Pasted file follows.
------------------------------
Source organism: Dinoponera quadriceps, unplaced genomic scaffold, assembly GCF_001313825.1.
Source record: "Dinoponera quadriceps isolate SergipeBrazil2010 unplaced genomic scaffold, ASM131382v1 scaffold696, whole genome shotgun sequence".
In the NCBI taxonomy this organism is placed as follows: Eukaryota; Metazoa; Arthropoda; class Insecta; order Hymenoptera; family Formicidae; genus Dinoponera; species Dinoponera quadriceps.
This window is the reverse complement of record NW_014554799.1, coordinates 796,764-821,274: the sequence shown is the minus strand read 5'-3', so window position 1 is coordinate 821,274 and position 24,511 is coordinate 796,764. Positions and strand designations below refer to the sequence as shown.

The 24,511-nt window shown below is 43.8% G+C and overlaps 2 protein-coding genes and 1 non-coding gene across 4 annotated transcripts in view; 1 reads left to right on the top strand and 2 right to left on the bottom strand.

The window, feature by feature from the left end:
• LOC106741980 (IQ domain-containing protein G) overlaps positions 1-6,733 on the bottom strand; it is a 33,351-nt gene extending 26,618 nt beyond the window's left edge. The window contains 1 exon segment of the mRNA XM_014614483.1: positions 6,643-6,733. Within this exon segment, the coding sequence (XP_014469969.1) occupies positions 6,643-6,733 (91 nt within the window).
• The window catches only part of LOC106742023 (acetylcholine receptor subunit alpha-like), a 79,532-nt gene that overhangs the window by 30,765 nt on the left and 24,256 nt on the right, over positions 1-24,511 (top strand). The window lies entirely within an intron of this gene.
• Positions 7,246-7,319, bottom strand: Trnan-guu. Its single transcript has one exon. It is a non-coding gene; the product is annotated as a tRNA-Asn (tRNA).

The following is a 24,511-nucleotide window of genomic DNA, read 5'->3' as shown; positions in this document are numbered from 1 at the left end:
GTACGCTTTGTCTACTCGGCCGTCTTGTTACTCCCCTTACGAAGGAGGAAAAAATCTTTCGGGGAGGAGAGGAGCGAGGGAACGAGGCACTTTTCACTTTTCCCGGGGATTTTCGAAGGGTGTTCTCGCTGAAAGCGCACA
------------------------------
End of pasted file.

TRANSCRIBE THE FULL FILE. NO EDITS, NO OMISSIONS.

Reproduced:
Source organism: Dinoponera quadriceps, unplaced genomic scaffold, assembly GCF_001313825.1.
Source record: "Dinoponera quadriceps isolate SergipeBrazil2010 unplaced genomic scaffold, ASM131382v1 scaffold696, whole genome shotgun sequence".
In the NCBI taxonomy this organism is placed as follows: Eukaryota; Metazoa; Arthropoda; class Insecta; order Hymenoptera; family Formicidae; genus Dinoponera; species Dinoponera quadriceps.
This window is the reverse complement of record NW_014554799.1, coordinates 796,764-821,274: the sequence shown is the minus strand read 5'-3', so window position 1 is coordinate 821,274 and position 24,511 is coordinate 796,764. Positions and strand designations below refer to the sequence as shown.

The 24,511-nt window shown below is 43.8% G+C and overlaps 2 protein-coding genes and 1 non-coding gene across 4 annotated transcripts in view; 1 reads left to right on the top strand and 2 right to left on the bottom strand.

The window, feature by feature from the left end:
• LOC106741980 (IQ domain-containing protein G) overlaps positions 1-6,733 on the bottom strand; it is a 33,351-nt gene extending 26,618 nt beyond the window's left edge. The window contains 1 exon segment of the mRNA XM_014614483.1: positions 6,643-6,733. Within this exon segment, the coding sequence (XP_014469969.1) occupies positions 6,643-6,733 (91 nt within the window).
• The window catches only part of LOC106742023 (acetylcholine receptor subunit alpha-like), a 79,532-nt gene that overhangs the window by 30,765 nt on the left and 24,256 nt on the right, over positions 1-24,511 (top strand). The window lies entirely within an intron of this gene.
• Positions 7,246-7,319, bottom strand: Trnan-guu. Its single transcript has one exon. It is a non-coding gene; the product is annotated as a tRNA-Asn (tRNA).

The following is a 24,511-nucleotide window of genomic DNA, read 5'->3' as shown; positions in this document are numbered from 1 at the left end:
GTACGCTTTGTCTACTCGGCCGTCTTGTTACTCCCCTTACGAAGGAGGAAAAAATCTTTCGGGGAGGAGAGGAGCGAGGGAACGAGGCACTTTTCACTTTTCCCGGGGATTTTCGAAGGGTGTTCTCGCTGAAAGCGCACA